After a quiet start, major U.S. stock indexes again set all-time highs Thursday as the market built on a surge the previous day. Banks continued to lead the way as bond yields jumped, and small-company stocks soared again.
Bond yields in the U.S. and Europe, particularly in heavily indebted countries, jumped after the European Central Bank surprised investors by saying it will reduce the size of its monthly bond purchases. That sent interest rates higher, which makes it more profitable for banks to lend money.
Energy companies rose with the price of oil and companies that make chemicals and other basic materials also climbed. Industrial companies and makers of household goods slipped, which held stocks back from even larger gains.
The Dow Jones industrial average climbed 65.19 points, or 0.3 percent, to 19,614.81. It rose as much as 115 points around 2 p.m. The Standard & Poor’s 500 index picked up 4.84 points, or 0.2 percent, to 2,246.19.
The Nasdaq composite had lagged behind the other major indexes over the last two weeks, but it rebounded along with technology companies and rose 23.59 points, or 0.4 percent, to 5,417.36.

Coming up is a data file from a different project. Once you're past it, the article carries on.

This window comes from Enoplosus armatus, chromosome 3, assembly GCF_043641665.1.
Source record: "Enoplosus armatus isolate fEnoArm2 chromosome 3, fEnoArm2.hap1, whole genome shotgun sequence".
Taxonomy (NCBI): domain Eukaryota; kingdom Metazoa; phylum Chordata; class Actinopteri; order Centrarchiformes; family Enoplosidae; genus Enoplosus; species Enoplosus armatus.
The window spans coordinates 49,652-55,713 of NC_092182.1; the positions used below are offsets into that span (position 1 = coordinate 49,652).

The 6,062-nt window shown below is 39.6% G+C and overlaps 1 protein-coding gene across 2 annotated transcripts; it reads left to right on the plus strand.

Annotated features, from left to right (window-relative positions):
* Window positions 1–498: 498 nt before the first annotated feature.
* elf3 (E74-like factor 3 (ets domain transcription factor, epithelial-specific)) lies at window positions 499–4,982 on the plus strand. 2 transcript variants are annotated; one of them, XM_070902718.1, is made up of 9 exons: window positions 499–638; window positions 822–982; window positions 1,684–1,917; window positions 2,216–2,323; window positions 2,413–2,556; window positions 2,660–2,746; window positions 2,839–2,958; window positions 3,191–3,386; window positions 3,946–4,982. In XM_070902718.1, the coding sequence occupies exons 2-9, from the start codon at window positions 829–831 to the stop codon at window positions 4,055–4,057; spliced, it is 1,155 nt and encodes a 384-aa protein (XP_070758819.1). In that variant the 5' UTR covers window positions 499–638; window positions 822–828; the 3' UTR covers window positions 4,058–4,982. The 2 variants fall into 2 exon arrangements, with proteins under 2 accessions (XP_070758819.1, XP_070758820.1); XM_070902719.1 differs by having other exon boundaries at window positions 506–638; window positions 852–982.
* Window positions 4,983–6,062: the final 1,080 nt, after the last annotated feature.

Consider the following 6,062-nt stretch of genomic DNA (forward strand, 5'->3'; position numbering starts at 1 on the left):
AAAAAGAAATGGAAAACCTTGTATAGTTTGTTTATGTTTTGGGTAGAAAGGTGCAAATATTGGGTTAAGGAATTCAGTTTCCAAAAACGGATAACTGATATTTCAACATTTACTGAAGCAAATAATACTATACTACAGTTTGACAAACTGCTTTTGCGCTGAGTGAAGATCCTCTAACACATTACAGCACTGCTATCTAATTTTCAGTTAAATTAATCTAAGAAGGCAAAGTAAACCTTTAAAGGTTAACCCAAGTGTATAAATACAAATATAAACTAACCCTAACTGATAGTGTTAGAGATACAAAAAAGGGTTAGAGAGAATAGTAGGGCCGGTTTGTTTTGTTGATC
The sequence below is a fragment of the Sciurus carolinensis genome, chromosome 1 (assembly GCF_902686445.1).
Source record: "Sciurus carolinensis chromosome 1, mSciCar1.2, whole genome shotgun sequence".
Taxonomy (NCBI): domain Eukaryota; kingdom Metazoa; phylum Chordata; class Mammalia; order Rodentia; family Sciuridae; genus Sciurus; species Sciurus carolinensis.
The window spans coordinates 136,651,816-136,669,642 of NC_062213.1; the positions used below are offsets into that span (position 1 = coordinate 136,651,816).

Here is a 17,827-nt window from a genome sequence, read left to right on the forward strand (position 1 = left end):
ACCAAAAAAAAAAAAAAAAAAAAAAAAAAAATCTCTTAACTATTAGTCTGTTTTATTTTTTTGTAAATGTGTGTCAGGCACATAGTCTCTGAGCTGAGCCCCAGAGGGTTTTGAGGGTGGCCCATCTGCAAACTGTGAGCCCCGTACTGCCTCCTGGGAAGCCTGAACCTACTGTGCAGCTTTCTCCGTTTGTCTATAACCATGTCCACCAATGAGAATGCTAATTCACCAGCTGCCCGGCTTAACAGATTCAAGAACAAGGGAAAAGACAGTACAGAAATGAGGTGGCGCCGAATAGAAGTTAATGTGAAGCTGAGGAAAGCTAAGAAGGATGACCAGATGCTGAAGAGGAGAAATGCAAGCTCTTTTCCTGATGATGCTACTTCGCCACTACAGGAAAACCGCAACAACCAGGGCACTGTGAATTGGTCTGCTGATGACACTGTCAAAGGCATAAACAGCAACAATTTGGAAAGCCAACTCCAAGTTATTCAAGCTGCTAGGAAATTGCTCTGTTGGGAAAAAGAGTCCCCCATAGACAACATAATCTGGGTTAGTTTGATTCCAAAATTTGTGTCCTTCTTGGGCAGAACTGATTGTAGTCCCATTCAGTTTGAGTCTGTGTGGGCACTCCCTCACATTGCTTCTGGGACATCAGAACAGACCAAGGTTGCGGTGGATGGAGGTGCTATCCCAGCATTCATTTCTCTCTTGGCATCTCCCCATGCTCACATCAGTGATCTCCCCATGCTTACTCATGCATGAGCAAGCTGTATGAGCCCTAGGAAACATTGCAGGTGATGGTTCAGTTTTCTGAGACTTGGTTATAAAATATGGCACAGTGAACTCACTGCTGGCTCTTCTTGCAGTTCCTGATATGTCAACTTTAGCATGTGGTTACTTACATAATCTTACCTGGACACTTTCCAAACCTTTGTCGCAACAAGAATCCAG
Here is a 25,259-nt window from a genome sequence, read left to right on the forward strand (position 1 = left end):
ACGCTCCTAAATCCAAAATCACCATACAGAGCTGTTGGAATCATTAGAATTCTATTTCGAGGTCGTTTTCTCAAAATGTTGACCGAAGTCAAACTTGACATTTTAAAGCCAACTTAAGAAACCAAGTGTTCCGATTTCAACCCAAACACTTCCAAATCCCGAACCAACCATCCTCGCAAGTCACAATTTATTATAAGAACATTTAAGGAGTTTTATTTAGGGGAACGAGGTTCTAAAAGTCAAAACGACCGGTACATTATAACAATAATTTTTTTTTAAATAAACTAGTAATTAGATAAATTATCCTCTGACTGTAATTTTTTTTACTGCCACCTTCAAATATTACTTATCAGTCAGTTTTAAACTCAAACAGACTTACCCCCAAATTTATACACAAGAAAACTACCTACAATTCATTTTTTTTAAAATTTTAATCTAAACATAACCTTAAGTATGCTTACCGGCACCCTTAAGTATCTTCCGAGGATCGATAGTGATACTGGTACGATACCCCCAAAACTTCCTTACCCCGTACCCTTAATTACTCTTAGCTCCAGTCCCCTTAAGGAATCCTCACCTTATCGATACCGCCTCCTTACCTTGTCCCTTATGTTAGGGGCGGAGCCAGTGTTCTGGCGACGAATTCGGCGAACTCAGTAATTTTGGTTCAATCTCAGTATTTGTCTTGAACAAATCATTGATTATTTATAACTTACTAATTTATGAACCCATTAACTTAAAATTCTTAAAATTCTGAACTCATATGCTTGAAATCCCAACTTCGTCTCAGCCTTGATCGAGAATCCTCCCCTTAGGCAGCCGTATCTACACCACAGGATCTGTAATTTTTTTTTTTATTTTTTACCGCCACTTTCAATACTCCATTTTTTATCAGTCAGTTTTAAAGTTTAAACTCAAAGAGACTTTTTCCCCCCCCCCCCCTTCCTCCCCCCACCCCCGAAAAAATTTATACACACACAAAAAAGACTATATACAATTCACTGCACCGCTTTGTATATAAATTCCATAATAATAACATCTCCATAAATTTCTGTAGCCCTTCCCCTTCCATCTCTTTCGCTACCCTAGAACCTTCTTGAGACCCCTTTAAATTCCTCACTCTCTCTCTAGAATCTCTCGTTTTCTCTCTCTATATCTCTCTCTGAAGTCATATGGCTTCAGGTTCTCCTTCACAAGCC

The Russell 2000 index of small-company stocks jumped 21.87 points, or 1.6 percent, to 1,386.37.
The European Central extended its bond-buying economic stimulus program, as investors expected. It will spend about $579 billion through the end of 2017. But starting in March it will begin spending less on bonds.
U.S. government bond prices also fell. The yield on the 10-year Treasury note rose to 2.41 percent from 2.34 percent. That drove banks stocks up since higher interest rates will allow banks to charge more for lending money. Goldman Sachs, which has surged 33 percent since the presidential election and is trading near its all-time high, rose $5.89, or 2.5 percent, to $241.45 and Bank of America picked up 38 cents, or 1.7 percent, to $22.95.
European stocks climbed for the second day in a row. Germany’s DAX jumped 1.8 percent and French CAC 40 added 0.9 percent. The FTSE 100 in Britain rose 0.4 percent.
Benchmark U.S. crude rose $1.07, or 2.1 percent, to $50.84 per barrel in New York. Brent crude, the international standard, added 89 cents, or 1.7 percent, to $53.89 a barrel in London.
CVS Health, a drugstore operator and pharmacy benefits manager, dropped $2.42, or 3 percent, to $78.11 as retailers of household goods weakened. Church & Dwight fell $1.09, or 2.4 percent, to $43.79 and Mondelez, the maker of Oreos and other snack foods, fell 61 cents, or 1.5 percent, to $41.33.
Costco rose $3.74, or 2.4 percent, to $157.59.
In other energy trading, wholesale gasoline was little changed at $1.50 a gallon. Heating oil gained 1 cent to $1.63 a gallon. Natural gas jumped 9 cents, or 2.6 percent, to $3.70 per 1,000 cubic feet.
The dollar rose to 114.20 yen from 113.85 yen. The euro slipped to $1.0603 from $1.0759.
Gold lost $5.10 to $1,172.40 an ounce. Silver fell 18 cents to $17.10 an ounce. Copper slid 2 cents to $2.63 a pound.
In Asia, Japan’s Nikkei 225 surged 1.5 percent and the Kospi in South Korea jumped 2 percent. Hong Kong’s Hang Seng index gained 0.3 percent.